Dowd lived life fighting for poor
Maxwell: The savvy lawyer, fierce advocate helped the people.
The day before Jackie Dowd died, my wife and I got to visit her.
It was only for a few minutes. She was in pain and ready to leave this earth.
But she greeted us Friday with the cheeriest exclamation she could muster.
Why? Because, even on her deathbed, Jackie’s first instinct was to try to make us feel valued.
That’s how she lived her life … for others.
Jackie, 67, was a savvy lawyer and fierce advocate — a former assistant attorney general who could’ve banked big bucks working for corporate America.
Instead, she chose to work in the streets — and sometimes even the woods — of Central Florida, serving penniless clients whose only form of payment was often a hug or a teary “thank you.”
Jackie helped many causes but spent the last decade as lead attorney for IDignity, a wonderfully effective nonprofit that helps people who have lost various forms of government ID.
Maybe that problem doesn’t strike you as a big deal or widespread issue. It is.
You need an ID to get a job, rent an apartment, drive a car or do most anything else in America.
Now imagine trying to prove
who you are if you didn’t have a single piece of paper to back you up.
Our community is filled with people who lack that passport to life — veterans in need of benefits, abused spouses who fled violent partners without any of their personal belongings, and families who lost all their valuables to crime or in a fire.
Those people are IDignity’s sole mission. And the need is so great in this community that when IDignity opens its doors at 8 a.m. to help clients each month, the line of desperate souls often wraps around the building.
Jackie was always there, ready to do legal battle with whatever bureaucracy stood between her clients and their right to prove they exist.
I think Jackie was always destined for a life of street-lawyering … she just didn’t know it at first.
Twenty-five years ago, she was making a name for herself as an aggressive prosecutor, going after shady salesmen and getrich-quick hucksters.
But the man who would ultimately end her career as a civil servant was higher-profile — an entertainment giant who appeared on magazine covers and worldwide TV: Lou Pearlman.
Nowadays, it’s common knowledge that Pearlman was a swindler — a boy-band impresario who died in prison a few years ago after being convicted of running a Ponzi scheme.
Dowd knew Pearlman was up to no good nearly two decades ago. And she tried to go after him.
Pearlman, though, had friends in powerful places. He cut checks to politicians, including Dowd’s boss back then, Charlie Crist. He hosted mayors and council members at posh parties. Former Orange County Sheriff Kevin Beary made him an honorary deputy.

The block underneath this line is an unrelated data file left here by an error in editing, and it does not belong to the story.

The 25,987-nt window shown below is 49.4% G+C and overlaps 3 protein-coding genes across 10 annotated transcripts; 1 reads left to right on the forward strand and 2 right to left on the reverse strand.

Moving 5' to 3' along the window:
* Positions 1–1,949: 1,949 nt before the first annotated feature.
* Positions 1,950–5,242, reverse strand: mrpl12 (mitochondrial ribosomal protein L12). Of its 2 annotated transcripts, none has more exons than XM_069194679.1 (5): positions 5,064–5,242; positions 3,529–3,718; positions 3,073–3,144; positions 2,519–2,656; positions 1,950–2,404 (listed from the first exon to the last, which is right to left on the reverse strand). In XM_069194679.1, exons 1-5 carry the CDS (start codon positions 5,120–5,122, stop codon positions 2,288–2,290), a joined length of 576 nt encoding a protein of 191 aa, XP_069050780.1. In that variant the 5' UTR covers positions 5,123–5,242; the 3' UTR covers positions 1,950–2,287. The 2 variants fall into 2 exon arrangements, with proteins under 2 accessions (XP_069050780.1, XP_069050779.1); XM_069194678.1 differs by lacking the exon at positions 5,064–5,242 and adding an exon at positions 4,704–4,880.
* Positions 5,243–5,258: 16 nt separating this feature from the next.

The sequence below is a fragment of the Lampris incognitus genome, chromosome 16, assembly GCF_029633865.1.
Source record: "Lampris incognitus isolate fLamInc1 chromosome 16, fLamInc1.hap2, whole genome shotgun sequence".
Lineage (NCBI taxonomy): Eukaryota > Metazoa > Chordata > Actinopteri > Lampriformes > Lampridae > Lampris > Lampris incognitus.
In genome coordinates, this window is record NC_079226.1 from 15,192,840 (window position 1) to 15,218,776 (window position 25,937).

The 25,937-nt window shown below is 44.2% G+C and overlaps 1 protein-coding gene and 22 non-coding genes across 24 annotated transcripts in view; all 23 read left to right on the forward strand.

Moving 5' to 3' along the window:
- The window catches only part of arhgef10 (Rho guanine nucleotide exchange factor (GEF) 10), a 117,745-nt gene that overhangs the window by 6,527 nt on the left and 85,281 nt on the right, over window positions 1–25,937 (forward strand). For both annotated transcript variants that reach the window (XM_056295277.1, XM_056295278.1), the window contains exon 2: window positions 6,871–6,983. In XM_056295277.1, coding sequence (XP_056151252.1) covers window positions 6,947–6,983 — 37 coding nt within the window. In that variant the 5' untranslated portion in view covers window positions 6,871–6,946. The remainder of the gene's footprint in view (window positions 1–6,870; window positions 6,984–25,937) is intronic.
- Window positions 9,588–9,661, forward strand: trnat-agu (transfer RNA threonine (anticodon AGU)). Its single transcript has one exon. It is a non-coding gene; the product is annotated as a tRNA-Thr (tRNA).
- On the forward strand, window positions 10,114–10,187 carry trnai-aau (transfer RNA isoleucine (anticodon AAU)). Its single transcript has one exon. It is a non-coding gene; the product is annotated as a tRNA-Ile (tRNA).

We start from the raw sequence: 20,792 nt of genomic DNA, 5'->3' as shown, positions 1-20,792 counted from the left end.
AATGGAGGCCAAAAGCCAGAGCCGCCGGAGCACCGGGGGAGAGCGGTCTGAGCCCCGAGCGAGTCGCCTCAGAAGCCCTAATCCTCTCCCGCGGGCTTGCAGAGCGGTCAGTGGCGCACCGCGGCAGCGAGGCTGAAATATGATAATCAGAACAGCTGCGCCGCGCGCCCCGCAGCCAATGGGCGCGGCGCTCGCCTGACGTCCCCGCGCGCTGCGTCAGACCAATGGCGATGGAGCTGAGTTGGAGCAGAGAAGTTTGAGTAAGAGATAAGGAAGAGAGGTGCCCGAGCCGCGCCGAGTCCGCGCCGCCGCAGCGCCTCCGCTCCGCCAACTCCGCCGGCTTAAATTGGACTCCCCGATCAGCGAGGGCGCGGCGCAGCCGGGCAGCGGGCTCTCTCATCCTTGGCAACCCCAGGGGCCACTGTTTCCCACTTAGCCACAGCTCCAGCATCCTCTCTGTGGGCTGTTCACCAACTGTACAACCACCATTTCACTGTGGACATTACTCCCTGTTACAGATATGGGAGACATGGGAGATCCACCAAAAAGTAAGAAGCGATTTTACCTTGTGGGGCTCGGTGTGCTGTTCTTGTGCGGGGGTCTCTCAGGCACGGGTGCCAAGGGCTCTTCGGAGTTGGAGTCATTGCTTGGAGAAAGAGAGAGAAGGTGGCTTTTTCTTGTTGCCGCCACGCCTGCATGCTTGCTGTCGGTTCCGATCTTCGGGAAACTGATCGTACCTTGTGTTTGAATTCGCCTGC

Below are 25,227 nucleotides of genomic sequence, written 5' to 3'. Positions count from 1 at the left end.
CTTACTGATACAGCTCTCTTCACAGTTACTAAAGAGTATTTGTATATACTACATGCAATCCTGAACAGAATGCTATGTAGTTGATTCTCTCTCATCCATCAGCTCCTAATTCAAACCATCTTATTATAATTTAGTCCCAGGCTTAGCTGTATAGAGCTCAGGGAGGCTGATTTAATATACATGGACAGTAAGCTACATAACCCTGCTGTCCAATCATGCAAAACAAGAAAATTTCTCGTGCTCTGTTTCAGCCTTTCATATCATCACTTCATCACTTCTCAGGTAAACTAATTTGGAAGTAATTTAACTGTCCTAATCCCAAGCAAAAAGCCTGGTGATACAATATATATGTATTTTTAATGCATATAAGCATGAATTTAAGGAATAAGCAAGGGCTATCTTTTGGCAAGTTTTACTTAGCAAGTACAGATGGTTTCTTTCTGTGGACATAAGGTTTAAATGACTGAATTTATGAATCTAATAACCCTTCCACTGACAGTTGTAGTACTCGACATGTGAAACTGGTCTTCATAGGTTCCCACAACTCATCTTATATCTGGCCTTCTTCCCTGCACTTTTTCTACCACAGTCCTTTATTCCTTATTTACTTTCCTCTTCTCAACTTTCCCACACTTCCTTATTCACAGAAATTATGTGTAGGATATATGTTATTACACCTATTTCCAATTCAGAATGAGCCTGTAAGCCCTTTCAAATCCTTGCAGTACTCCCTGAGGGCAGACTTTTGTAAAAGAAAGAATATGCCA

While Dowd knew Pearlman needed to be stopped, this community’s political elites had little appetite for taking on a man who had such famous friends, threw such memorable parties and had such allegedly grand plans for redeveloping Church Street.
Jackie never learned all the details about why her supervisors at the A.G.’s office never pounced when she was ready to go after Pearlman. Federal officials would later deliver a conviction on other charges. All
Jackie knew was that she needed a new job — one where she could make a difference and pounce whenever she darn well pleased.
“I guess I can thank Lou for that,” she once told me. “I wouldn’t be where I am without him.”
Jackie could’ve cashed in after leaving the attorney general’s office. Plenty of businesses enjoy having a former prosecutor on their payroll.
Instead, she wanted to help those who could never pay her bills — people like an idealistic 20-something who was arrested for feeding homeless people at Lake Eola.
Jackie won that case and many others. But IDignity was Jackie’s primary client (and home) for the past decade. There, she helped more than 20,000 people regain their identification, their ability to get a job, to drive … to prove they count.
Some attorneys handle a few dozen cases a year. Jackie would handle a few dozen some days.
She was like a noble street lawyer out of John Grisham novel, except Jackie was real-life.
She never had any children. But some of her clients called her “Mom.”
And her work earned her the
Florida Bar’s highest honor for public service, as well as being named a finalist for “Central Floridian of the Year” by the Orlando Sentinel in 2017.
If there was any blessing to her monthslong battle with cancer, it was that people had plenty of time to tell her goodbye.
“The love for her was always there,” said Michael Dippy, Jackie’s good friend and the founder of IDignity. “She just didn’t recognize it until she was in this situation, when her heart was open. And then it overflowed and overwhelmed her to tears.”
In our final moments, I just wanted her to know what a difference she’d made in this world.
She changed lives, gave hope and inspired those around her to be better people.
Not everyone can say they did all that, and it’s an incredible legacy to leave.
Jackie passed away Saturday night with friends at her side.
She wouldn’t have wanted anyone making a fuss. But if you want to do something to honor Jackie, consider making a donation to IDignity. Or check out IDignity.org.
Lawyer Jackie Dowd worked tirelessly to help people without identification restart their lives.